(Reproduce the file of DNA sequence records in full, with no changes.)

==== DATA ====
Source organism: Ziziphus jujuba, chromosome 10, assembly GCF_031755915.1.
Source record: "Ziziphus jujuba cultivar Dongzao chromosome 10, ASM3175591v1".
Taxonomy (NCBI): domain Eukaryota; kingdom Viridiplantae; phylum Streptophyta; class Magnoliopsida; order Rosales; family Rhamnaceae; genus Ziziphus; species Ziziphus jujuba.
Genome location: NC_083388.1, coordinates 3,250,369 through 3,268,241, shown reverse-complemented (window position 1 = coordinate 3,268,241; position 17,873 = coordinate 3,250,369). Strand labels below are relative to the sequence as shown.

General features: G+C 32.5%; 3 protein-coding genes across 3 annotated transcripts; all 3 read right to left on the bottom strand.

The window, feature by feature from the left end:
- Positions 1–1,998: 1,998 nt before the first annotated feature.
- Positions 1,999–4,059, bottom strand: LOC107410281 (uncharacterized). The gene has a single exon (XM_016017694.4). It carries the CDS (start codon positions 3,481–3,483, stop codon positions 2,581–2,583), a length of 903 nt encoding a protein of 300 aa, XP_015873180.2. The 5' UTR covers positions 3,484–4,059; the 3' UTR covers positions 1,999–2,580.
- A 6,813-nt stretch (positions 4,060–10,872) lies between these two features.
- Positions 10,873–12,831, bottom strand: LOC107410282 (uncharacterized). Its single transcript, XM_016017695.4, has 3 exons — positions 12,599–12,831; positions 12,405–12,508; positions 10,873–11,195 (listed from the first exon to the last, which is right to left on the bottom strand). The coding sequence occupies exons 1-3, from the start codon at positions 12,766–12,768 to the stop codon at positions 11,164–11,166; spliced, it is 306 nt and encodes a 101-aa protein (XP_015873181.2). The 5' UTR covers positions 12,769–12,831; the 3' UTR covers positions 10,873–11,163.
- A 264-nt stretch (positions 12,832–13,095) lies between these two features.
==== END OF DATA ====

Source organism: Ziziphus jujuba, chromosome 10, assembly GCF_031755915.1.
Source record: "Ziziphus jujuba cultivar Dongzao chromosome 10, ASM3175591v1".
Taxonomy (NCBI): domain Eukaryota; kingdom Viridiplantae; phylum Streptophyta; class Magnoliopsida; order Rosales; family Rhamnaceae; genus Ziziphus; species Ziziphus jujuba.
Genome location: NC_083388.1, coordinates 3,250,369 through 3,268,241, shown reverse-complemented (window position 1 = coordinate 3,268,241; position 17,873 = coordinate 3,250,369). Strand labels below are relative to the sequence as shown.

General features: G+C 32.5%; 3 protein-coding genes across 3 annotated transcripts; all 3 read right to left on the bottom strand.

The window, feature by feature from the left end:
- Positions 1–1,998: 1,998 nt before the first annotated feature.
- Positions 1,999–4,059, bottom strand: LOC107410281 (uncharacterized). The gene has a single exon (XM_016017694.4). It carries the CDS (start codon positions 3,481–3,483, stop codon positions 2,581–2,583), a length of 903 nt encoding a protein of 300 aa, XP_015873180.2. The 5' UTR covers positions 3,484–4,059; the 3' UTR covers positions 1,999–2,580.
- A 6,813-nt stretch (positions 4,060–10,872) lies between these two features.
- Positions 10,873–12,831, bottom strand: LOC107410282 (uncharacterized). Its single transcript, XM_016017695.4, has 3 exons — positions 12,599–12,831; positions 12,405–12,508; positions 10,873–11,195 (listed from the first exon to the last, which is right to left on the bottom strand). The coding sequence occupies exons 1-3, from the start codon at positions 12,766–12,768 to the stop codon at positions 11,164–11,166; spliced, it is 306 nt and encodes a 101-aa protein (XP_015873181.2). The 5' UTR covers positions 12,769–12,831; the 3' UTR covers positions 10,873–11,163.
- A 264-nt stretch (positions 12,832–13,095) lies between these two features.